Compass North, An Int'l Interview Series: Tammy Danan

J: What interview can't start without an introduction?

T: Geez… how do I introduce myself in a non-awkward way? Well, I’m Tammy, a queer 20-something who decided to ditch college and work because life is one hell of a roller coaster. I’ve been working as a freelancer for about 7 years now and it was 2015 (I think) when I started to do more serious writing a.k.a. journalism. It’s funny now that I think about it, but I’m not sure when and how I got into poetry. I guess it’s safe to say I fell in love with it in my 20’s. So yeah, today, I’m a writer/journalist and a poet, I guess.

J: So what makes Tammy, well, Tammy? I see you enjoy the sounds of tattoo machines. Do you have any interesting tattoos to talk about?

T: I have no words to express the great feeling of hearing tattoo machines. And of course, the feeling of getting inked too. Personally, I’m not a sentimental person when it comes to tattoos. I get inked because I have this design I want to put on my skin. No special meaning or anything. My first tattoo was a small one and it’s not interesting at all, but it has a funny story behind it. Basically, it’s INFP in rune letters. I got so fascinated with Myers-Briggs, but I keep forgetting my personality type. So I had it tattooed so I won’t forget it. Hah! (Sorry, didn’t work. I still forget it.)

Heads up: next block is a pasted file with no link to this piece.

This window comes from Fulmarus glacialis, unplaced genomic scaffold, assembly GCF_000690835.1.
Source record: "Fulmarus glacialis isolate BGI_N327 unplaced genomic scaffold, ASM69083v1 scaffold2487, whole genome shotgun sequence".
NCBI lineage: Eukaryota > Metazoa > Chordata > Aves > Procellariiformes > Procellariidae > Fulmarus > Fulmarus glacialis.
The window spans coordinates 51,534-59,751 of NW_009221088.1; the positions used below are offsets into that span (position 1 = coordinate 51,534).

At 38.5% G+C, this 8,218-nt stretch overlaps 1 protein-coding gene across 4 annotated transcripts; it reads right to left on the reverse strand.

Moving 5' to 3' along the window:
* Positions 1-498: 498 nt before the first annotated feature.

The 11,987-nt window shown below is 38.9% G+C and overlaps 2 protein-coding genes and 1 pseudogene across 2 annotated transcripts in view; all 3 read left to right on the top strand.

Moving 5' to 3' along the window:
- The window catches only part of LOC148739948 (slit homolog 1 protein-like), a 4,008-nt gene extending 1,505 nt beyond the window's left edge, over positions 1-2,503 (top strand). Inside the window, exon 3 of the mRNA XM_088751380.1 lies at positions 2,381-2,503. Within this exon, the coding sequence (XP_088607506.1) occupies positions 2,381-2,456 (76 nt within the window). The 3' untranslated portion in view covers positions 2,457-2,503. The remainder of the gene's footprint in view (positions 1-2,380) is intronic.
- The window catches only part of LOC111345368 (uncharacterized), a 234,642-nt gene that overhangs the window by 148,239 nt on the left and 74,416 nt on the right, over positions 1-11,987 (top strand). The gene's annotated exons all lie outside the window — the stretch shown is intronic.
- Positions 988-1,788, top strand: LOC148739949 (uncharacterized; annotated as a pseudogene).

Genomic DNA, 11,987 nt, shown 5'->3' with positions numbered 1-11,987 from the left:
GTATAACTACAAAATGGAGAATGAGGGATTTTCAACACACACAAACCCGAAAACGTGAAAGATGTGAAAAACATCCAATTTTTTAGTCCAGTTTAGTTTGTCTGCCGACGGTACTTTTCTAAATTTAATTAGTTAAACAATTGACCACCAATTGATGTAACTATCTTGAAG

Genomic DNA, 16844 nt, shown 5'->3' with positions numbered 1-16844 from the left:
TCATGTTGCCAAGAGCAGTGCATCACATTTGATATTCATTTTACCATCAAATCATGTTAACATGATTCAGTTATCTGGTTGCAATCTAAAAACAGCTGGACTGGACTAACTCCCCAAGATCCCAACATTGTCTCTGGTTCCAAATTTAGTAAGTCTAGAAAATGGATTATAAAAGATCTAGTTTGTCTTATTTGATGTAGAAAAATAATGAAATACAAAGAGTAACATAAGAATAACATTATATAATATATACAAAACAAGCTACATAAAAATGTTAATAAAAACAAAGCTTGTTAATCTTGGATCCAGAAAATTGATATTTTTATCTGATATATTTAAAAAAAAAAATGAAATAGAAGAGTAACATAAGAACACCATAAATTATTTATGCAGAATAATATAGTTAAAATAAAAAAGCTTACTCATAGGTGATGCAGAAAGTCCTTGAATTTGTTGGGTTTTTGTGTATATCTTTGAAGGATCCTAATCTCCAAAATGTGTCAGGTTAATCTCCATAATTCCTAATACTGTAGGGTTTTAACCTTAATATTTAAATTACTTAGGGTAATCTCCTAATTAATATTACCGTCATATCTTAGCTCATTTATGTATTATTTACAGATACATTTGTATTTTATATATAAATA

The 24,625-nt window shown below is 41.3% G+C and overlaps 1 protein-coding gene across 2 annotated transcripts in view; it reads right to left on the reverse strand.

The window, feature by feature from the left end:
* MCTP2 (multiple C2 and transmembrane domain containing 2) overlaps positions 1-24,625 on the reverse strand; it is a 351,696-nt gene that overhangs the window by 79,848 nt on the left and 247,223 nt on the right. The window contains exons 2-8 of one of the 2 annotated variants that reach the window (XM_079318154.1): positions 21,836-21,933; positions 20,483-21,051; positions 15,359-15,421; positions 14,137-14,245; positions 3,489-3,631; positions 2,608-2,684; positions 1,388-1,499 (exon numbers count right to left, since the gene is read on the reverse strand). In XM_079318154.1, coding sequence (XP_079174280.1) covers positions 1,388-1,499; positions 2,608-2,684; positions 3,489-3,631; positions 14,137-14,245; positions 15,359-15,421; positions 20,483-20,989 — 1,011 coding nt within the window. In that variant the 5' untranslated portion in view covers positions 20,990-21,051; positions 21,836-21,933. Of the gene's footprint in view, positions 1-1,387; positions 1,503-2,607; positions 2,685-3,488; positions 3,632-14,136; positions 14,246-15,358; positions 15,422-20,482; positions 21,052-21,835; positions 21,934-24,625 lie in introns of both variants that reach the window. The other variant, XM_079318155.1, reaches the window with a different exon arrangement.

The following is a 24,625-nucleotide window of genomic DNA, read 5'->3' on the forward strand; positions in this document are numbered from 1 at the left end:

J: Nice! I am an INTJ myself. How has journalism improved and/or reduced your writing skills or outlooks on life? I recall a period you were dealt a slew of rejections back-to-back. How did that resolve?

T: Journalism has taught me so much. And don’t think highly of me… I have only 2-3 pieces published in a big website so there’s really very little experience. But the more I connect with editors — pitching, asking advice, asking why I was rejected — the more I understood the importance of (1) GOOD English and (2) constructive criticism. Journalism is not about just about pitching and getting published. It’s more about connecting with the editor to the extent that (s)he gets excited when seeing your pitch in his email.